Reds also feed by scent. A 2-by-3-inch chunk of fresh-cut mullet or menhaden, either fished on bottom or drifted to where you spot fish on sonar, will turn on the bite. Again, size your tackle accordingly—a 5/0 to 8/0 triple-strong circle hook will do the job and hopefully keep the fish from swallowing it too deeply.
RELEASE 'EM RIGHT
Most conservation-minded anglers use single-hook lures—jigs, spoons or topwaters with trebles replaced with large single hooks—so that the fish can be easily released. Also, don’t bring a knife to a gunfight. Twenty- to 30-pound-test braid on a stout 7- to 8-foot spinning rod or a stiff baitcasting rod is what you need to whip these fish before a shark shows up to put an end to the fight.
You'll also want a heavy-duty landing net like Frabill's Deep Knotless Conservation Net, with its 54-inch hoop depth, to control the fish at boatside. Alternatively, use a Rapala Digital Fish Gripper Scale or BogaGrip in the jaw and boost the fish by jaw and tail aboard for dehooking and photos.
Harvest of the big breeders is limited to one per year in Texas, one over 27 inches daily in Louisiana, one over 30 inches per year in Mississippi, one over 26 inches daily in Alabama, none over 27 inches in Florida, none over 23 inches in Georgia, none over 23 inches in South Carolina and none over 27 inches in North Carolina.
The goal, of course, is to keep more of the big breeders in the water, producing more baby redfish. It helps that the giant reds have coarse flesh and are not nearly as tasty as the smaller fish.
Reds are hardy, but be ready with the camera, boost your catch quickly with one hand under the head and the other under the tail and get that trophy grip-and-grin that proves you caught your biggest bull ever. Then send her back to keep the cycle going.
WHERE TO FIND THEM
Half the battle of catching a monster redfish is crossing paths with one. Here are some of the best spots to do so across the South.
One prime spot in the Lone Star state is the "big jetties" at Port O’Conner (portoconnorfishing.com), where the ship channel feeds deep water from inside Matagorda Bay into the Gulf of Mexico and bait swarms around the rock jetties. They also show up just inside the island on the south side at times. The fish can be there on any tide, but the bite is best on falling water. Live menhaden is the winning bait usually, but big swimmer-tail soft plastics on 1- to 3-ounce jigs with triple-strong hooks also get 'em.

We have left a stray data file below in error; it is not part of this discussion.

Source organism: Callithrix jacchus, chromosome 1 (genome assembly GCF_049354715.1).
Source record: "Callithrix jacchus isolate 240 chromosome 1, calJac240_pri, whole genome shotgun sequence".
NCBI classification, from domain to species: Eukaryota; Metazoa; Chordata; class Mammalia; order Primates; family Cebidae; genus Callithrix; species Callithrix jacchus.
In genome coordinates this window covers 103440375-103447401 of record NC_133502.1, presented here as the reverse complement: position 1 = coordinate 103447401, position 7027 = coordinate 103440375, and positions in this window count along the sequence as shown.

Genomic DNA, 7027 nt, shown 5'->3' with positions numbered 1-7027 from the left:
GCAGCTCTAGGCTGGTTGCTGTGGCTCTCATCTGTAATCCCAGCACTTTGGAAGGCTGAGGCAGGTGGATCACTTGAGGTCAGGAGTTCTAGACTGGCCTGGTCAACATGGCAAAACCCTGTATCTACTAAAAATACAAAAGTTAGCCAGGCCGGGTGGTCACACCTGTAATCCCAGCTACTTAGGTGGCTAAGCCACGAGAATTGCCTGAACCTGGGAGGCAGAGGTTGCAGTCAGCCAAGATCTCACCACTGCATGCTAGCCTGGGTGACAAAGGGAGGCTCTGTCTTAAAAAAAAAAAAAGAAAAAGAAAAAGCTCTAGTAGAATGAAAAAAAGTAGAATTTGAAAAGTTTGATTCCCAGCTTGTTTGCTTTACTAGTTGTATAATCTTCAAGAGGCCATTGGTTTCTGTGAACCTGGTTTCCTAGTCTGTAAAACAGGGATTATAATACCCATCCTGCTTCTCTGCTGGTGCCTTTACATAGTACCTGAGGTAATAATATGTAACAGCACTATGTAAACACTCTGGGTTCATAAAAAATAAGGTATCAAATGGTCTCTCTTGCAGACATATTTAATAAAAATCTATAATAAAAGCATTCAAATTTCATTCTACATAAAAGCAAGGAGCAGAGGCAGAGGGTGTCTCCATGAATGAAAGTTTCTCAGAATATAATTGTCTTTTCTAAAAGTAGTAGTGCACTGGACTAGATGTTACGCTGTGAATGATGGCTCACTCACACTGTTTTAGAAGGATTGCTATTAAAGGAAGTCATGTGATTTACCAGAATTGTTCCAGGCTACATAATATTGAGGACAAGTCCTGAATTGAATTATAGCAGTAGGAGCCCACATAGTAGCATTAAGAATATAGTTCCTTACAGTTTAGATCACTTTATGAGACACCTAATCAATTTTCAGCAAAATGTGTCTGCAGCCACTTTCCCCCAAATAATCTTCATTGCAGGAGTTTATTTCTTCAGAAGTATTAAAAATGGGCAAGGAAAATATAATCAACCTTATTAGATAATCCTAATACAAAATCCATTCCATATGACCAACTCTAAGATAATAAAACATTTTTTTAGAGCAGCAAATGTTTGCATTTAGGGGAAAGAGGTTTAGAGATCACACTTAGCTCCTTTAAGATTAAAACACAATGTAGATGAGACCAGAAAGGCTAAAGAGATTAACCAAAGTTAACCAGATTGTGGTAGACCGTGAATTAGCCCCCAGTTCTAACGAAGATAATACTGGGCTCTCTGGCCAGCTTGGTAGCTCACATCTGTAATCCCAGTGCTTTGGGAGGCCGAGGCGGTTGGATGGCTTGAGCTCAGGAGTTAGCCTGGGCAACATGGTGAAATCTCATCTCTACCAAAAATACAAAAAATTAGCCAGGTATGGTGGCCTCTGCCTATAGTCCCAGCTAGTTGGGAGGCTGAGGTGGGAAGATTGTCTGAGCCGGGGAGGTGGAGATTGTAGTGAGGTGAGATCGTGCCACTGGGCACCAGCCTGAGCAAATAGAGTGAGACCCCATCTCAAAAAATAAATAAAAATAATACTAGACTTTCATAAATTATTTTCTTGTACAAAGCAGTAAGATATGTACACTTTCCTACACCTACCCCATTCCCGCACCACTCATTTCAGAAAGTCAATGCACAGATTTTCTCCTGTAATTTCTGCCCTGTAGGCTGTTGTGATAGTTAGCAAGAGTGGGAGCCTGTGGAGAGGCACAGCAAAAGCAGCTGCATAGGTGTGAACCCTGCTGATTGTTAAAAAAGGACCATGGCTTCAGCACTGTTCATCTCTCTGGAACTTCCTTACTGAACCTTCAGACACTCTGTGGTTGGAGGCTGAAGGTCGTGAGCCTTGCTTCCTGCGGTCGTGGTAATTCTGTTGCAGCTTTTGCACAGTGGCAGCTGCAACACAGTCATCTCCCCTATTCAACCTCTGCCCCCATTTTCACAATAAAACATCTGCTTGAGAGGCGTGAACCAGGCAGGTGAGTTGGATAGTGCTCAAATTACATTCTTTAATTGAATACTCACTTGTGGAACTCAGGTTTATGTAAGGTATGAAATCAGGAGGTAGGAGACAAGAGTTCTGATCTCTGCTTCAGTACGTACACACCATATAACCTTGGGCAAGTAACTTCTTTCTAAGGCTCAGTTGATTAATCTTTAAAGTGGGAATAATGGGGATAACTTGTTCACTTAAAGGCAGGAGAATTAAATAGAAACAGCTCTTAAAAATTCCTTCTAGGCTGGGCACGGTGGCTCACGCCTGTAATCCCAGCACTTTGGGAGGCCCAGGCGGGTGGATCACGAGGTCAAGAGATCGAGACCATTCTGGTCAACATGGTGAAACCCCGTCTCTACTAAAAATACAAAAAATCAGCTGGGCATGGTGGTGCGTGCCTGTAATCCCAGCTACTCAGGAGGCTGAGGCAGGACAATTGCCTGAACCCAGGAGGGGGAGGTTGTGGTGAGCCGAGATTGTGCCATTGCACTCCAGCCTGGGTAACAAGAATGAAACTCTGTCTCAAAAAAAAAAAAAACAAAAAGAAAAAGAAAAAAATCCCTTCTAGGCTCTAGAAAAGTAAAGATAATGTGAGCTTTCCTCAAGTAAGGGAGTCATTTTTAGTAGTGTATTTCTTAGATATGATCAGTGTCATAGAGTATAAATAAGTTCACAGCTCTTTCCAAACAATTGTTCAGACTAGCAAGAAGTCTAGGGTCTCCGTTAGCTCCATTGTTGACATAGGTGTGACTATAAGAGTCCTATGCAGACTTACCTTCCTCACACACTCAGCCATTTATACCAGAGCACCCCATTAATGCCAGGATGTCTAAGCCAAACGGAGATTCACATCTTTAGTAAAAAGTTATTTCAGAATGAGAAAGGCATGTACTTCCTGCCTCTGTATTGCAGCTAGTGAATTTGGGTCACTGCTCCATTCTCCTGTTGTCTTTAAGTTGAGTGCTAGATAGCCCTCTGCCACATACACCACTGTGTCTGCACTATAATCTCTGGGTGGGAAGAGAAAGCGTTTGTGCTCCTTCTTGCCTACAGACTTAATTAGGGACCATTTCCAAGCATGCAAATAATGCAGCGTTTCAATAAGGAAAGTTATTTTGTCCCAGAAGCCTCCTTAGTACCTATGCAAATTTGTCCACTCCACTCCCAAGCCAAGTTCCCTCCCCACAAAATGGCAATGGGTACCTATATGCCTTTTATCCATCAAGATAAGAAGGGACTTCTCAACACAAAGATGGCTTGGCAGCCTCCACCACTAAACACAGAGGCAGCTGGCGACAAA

You can pretty much throw a dart and hit great bull redfish country anywhere south of New Orleans, but Southwest Pass, easiest to reach out of Venice (venicemarina.com), is consistently the go-to spot. I've seen five miles of the river here black with mullet in fall, and big redfish don't ignore a treat like that. The only problem is there are lots of juniors with them at times. Use 8-inch mullet and up for bait to weed out the smaller fish. Nearby South Pass is also good.
Dixey Bar at the mouth of Mobile Bay is a legendary spot for bull reds. The fish are there almost year-round, but they truly swarm in fall both here and at nearby Sand Island. Large chrome spoons or big soft plastics on 1- to 3-ounce jigs are the ticket. The bite is best on the falling tide, though it can get very rough then if there's a south wind. Numerous good charter operations run out of Dauphin Island. One I like is Bobby Abruscato's A-Team Fishing Adventures (ateamfishing.com).
Florida has multiple spots, but the jetties at the mouth of the St. Mary's River on the Georgia border is hard to beat for lots of giant fish in fall, and this is the spot for a legitimate 50-pounder. The menhaden and mullet swarm here, and the fish stack up in schools of hundreds to eat them. The water is frequently murky, so a big, flashy spoon is a good offering. Or, just drift a chunk of cut mullet or menhaden to the fish under a cork. If you want to hire a charter, check out Amelia Angler Outfitters (ameliaangler.com). Another hot spot is the mouth of Pensacola Bay, where anglers sometimes hook up with giants from shore or from the public pier at Fort Pickens Beach Point.
The north tip of Cumberland Island where the Satilla and a prong of the East River flow into the Atlantic is a prime area. Sometimes the fish here are in "the hole," an 80-foot drop just outside the inlet; sometimes they move up into Jekyll Sound. The north tip of Jekyll (jekyllisland.com) is also very good, with the major arm of the East River and the Brunswick flowing into the sea. A fishing pier on the back side of the island sometimes allows shore-bound anglers to score.